Join Date: May 2005
Casino cash: $5000
Originally Posted by cfl
Dont know much about her. Can you tell me a little bit about her and what position did she receive?
Originally Posted by Wiki
Hewlett-Packard Company (1999-2005)
Fiorina joined Hewlett-Packard Company on July 19, 1999 as CEO, succeeding Lewis Platt. She was not involved in the decision to spin-off Agilent Technologies but she presided over the process of implementing this decision. She often referred to her efforts as an attempt to "Reinvent HP." During the general business downturn in 2001, Fiorina opted for 7,000 layoffs.
Throughout her career at HP, Fiorina was a very visible CEO. Her business travel included interactions with Hollywood entertainers and politicians. Her actions prompted the San Jose Mercury News to speculate that she might later run for election to public office.
In 2001 she was named one of the 30 most powerful women in America by Ladies Home Journal.
 Compaq merger
In 2002, Fiorina proposed a controversial merger with rival company Compaq. She campaigned for this plan and it was implemented amid public clashes with board member Walter Hewlett, the son of HP founder William Hewlett. After the merger, quarterly results were inconsistent, leading to several sharp sell-offs in the shares. After the merger, HP saw an exodus of top managerial talent, mostly from the Compaq side, including Michael Capellas, Jeff Clarke, Mary McDowell, and the forced resignation of Peter Blackmore. HP's combined PC business was number one for the year following the merger until Dell Computer Corp (now Dell, Inc.) regained the top spot. HP's services lost market share to IBM, and HP relied upon its lucrative printer division to remain profitable.
On January 7, 2004, at a meeting with Congressional members, Fiorina said, "There is no job that is America's God-given right anymore. We have to compete for jobs as a nation." Her statements angered Bay Area workers who felt that low wages overseas encouraged corporations to use less-qualified offshore workers instead of well-qualified locals. Fiorina responded to this criticism by publishing a clarifying op-ed piece in the Wall Street Journal.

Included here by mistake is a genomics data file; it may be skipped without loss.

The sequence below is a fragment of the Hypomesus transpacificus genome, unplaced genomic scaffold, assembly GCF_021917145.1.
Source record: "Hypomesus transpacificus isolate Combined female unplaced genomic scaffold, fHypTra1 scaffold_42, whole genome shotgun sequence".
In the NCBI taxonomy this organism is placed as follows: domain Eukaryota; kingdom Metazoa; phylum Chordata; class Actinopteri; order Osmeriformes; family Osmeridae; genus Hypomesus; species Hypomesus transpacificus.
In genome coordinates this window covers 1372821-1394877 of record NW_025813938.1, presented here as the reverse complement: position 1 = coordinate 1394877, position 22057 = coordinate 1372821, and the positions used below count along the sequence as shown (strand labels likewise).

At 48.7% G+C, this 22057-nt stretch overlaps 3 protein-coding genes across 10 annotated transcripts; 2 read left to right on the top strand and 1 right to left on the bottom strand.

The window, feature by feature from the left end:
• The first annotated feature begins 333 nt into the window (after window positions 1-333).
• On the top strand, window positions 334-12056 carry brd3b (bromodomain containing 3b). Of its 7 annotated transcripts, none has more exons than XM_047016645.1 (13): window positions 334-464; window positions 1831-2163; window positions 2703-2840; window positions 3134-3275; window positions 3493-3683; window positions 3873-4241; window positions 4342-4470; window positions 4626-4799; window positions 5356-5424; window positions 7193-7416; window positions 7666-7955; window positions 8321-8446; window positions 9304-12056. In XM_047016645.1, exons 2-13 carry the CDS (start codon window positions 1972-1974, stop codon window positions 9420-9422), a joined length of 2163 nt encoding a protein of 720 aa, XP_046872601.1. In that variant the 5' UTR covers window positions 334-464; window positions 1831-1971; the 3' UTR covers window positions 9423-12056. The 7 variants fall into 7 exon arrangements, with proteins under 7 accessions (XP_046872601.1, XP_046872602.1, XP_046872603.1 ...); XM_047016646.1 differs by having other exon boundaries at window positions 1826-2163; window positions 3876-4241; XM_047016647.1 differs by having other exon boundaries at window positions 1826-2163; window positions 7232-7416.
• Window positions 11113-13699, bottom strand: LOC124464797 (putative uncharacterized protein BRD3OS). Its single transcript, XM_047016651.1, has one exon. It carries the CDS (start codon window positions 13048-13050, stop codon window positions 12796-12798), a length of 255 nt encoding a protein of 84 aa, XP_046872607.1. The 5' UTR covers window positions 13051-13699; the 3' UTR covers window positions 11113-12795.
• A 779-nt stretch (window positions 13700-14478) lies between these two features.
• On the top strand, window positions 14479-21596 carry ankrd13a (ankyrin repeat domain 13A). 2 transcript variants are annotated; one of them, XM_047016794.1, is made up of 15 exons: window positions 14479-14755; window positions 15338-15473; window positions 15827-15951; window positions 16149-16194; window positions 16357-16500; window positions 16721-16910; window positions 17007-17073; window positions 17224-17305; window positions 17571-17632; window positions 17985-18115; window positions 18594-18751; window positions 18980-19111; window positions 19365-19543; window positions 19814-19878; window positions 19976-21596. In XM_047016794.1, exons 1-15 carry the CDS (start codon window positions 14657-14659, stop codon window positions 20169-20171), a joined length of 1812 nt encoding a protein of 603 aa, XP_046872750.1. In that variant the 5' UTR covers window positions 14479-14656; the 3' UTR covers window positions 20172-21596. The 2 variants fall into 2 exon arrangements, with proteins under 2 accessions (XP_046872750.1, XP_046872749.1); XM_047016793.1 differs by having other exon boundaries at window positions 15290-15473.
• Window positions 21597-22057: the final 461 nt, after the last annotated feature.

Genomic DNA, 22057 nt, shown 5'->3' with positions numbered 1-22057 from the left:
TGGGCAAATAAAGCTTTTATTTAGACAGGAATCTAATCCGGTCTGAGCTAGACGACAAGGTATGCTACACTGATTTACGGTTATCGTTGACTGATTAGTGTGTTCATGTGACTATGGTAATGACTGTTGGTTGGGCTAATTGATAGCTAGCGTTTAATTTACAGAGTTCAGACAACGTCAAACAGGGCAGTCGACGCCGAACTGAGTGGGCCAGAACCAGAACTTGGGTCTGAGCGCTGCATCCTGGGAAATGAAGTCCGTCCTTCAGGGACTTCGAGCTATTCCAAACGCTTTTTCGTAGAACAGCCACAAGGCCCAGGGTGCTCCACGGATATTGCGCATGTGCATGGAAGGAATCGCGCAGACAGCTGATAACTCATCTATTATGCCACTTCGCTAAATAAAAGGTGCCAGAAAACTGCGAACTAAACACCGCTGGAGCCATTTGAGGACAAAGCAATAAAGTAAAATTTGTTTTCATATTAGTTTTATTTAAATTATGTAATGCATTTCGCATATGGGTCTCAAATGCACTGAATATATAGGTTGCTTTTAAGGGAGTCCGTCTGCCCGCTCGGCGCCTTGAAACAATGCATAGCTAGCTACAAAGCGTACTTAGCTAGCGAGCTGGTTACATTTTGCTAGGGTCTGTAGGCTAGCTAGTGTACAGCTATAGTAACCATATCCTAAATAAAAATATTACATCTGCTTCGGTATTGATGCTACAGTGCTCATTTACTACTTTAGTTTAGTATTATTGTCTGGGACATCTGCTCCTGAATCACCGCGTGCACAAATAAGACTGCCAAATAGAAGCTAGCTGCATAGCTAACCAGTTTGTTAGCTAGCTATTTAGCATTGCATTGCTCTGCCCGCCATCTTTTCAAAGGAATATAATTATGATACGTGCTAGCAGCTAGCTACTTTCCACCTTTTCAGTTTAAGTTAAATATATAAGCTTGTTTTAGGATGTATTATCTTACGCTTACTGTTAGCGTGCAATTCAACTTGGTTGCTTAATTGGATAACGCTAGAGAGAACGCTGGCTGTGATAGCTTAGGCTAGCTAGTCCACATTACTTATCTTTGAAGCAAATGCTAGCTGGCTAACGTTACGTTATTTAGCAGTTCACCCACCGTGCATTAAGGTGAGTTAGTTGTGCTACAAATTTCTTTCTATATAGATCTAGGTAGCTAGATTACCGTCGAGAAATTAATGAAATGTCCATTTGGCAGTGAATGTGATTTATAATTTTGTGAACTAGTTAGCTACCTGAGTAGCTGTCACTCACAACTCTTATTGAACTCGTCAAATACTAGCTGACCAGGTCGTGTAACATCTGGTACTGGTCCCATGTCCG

Fiorina was named in the Time 100 for 2004.
As HP's performance slowed, the Board of Directors became increasingly concerned. In early January 2005, the HP Board of Directors presented Fiorina with a four-page list of issues the board had with Fiorina's performance. A week after the meeting, the plan was leaked to the Wall Street Journal. The board proposed a plan to shift her authority to HP division heads, which Fiorina resisted.
On 9 February 2005, Carly Fiorina was dismissed as chairman and chief executive officer of HP. "While I regret the board and I have differences about how to execute HP's strategy, I respect their decision," Fiorina said in a statement. "HP is a great company and I wish all the people of HP much success in the future." She was replaced by Patricia C. Dunn as chairman and CFO Robert Wayman as CEO. Hewlett-Packard's stock jumped 7% on news of her departure.
Under Hewlett-Packard's severance agreement, Carly Fiorina received US $21 million in cash, which was 2.5 times her base annual salary. On March 8, 2006, two large institutional investors filed suit against Hewlett-Packard for violating its own severance cap when it doled out a multimillion-dollar payment to Fiorina as part of her termination agreement.
She was high profile and ineffective if you would like to give her the benefit of the doubt. And, just in case you're not sure she sucks:
Originally Posted by USAToday
In early 2005, Fiorina became upset that confidential company information was being leaked to the press. She hired lawyers to question board members. No one confessed.
Fiorina was forced to resign on Feb. 9. The leaks continued, so new Chairman Patricia Dunn hired an investigation firm to hunt down the source.
The firm reported that board member George Keyworth II, former science adviser to President Ronald Reagan, had been talking to the press. He was outed during a May 18 board meeting and asked to resign. He refused.
The public flaying angered board member Tom Perkins, a prominent venture capitalist, who had wanted Dunn to deal with Keyworth privately. Perkins resigned in protest.
The next month, Perkins asked HP to examine how the investigation firm obtained its information. HP hired lawyers to do the work.
The lawyers soon reported that a subcontractor hired by the investigation firm had used a controversial technique called "pretexting" to obtain phone records of board members and reporters.
Pretexting is the act of contacting a phone or other company pretending to be someone else, in order to get their confidential records.
Outraged, Perkins contacted his phone company, AT&T, and discovered that his account had been accessed that way. AT&T in turn contacted the California Attorney General's Office. HP was forced to respond last week by filing a document with the Securities and Exchange Commission outlining the battle.
It's unclear whether the investigators broke any laws, but the Attorney General and the SEC are both launching inquiries.
On edit: I cut & pasted the wrong section, read the article.
4. Performance enhancing drugs:
A) are my ticket to the Hall of Fame.
B) would be better if they tasted like fruit and were shaped like various Flintstones characters.
C) are not for me, because I find that cocaine aids my performance much more effectively.
D) apparently worked for Rodney Harrison.
Last edited by pikesome; 03-24-2008 at 09:22 PM..